Written by Greg Robins
There are few, if any, absolutes in strength and conditioning. Science can explain why some athletes continually out perform their opponents. However, science cannot explain why our expectations are continually surpassed by a plethora of athletes every season.
Allow me to share some experiences from my time inside weight rooms across the North East where I have coached athletes from the professional, to the most amateur levels. I have found the most successful athletes are the product of the following:
“Science and Attitude”
The right blend of intelligent training and proper mentality will produce the elite athlete.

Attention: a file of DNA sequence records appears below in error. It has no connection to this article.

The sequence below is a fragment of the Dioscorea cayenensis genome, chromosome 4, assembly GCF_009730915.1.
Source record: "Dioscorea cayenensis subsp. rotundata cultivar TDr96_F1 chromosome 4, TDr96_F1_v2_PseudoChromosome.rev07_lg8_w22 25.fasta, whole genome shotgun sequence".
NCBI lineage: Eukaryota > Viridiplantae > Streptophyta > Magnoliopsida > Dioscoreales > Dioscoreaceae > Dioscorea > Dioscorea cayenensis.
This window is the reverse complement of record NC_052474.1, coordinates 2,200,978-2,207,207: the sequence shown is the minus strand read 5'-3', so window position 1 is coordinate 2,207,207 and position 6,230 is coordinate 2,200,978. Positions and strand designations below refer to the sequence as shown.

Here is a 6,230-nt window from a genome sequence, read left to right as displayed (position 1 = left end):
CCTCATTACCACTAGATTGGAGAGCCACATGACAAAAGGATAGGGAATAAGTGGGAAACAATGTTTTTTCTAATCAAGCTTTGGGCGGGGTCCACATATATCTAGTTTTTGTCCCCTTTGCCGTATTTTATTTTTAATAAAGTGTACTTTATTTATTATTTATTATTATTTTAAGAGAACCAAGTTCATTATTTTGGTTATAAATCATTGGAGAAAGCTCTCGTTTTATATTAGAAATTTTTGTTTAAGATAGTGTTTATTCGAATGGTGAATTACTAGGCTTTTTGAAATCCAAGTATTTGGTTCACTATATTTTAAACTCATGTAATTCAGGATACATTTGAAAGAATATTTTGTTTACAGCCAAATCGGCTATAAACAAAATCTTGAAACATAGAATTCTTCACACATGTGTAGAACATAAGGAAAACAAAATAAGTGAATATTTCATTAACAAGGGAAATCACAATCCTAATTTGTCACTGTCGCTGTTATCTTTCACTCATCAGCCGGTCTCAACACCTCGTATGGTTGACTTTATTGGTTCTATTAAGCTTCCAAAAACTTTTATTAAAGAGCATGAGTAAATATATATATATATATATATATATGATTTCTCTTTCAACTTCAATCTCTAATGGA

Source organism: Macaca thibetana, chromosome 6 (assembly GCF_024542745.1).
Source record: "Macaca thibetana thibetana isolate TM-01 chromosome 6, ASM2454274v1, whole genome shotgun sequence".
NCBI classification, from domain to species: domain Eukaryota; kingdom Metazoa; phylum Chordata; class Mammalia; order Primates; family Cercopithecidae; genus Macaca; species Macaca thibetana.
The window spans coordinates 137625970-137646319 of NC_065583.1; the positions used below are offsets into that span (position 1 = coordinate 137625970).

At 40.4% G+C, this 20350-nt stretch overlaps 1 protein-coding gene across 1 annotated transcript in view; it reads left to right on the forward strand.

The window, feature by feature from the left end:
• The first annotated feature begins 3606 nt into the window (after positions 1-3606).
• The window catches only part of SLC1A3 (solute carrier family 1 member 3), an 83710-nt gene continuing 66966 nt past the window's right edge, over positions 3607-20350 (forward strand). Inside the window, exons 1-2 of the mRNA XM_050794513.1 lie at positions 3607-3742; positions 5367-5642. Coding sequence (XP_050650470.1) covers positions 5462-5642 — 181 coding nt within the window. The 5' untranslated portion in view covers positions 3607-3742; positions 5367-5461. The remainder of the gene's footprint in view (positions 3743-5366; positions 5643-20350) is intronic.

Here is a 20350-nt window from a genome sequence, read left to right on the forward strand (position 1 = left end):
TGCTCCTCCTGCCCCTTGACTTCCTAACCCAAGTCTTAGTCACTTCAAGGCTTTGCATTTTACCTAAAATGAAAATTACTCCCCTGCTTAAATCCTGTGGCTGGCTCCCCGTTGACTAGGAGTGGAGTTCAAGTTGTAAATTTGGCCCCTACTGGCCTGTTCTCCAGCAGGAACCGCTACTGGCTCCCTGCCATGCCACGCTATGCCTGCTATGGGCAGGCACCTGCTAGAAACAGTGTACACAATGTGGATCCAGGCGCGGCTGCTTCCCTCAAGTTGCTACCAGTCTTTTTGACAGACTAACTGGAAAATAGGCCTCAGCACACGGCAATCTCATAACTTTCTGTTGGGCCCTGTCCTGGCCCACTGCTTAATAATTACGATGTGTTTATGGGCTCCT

Here are some common observations:
Every great athlete has a great base.
The first definition of “foundation” in the dictionary is: the basis, or groundwork of anything. A foundation will serve to benefit ANY sport. Let’s look at the 4 base qualities of great athletes:
The first is one that can determine sport success without the intervention of any structured strength and conditioning program.
An athlete will reach high levels of competition with enough mastery of the skills associated with their competition. While this statement’s validity holds more weight with certain sports (and/or positions within a sport) it is still enough to make most athletes reach a very high level of competition.
The next is a characteristic of those who I call “fast learners”. Their rapid improvement is no surprise. Furthermore, the improvement of this quality can have surprising carry over to sport success.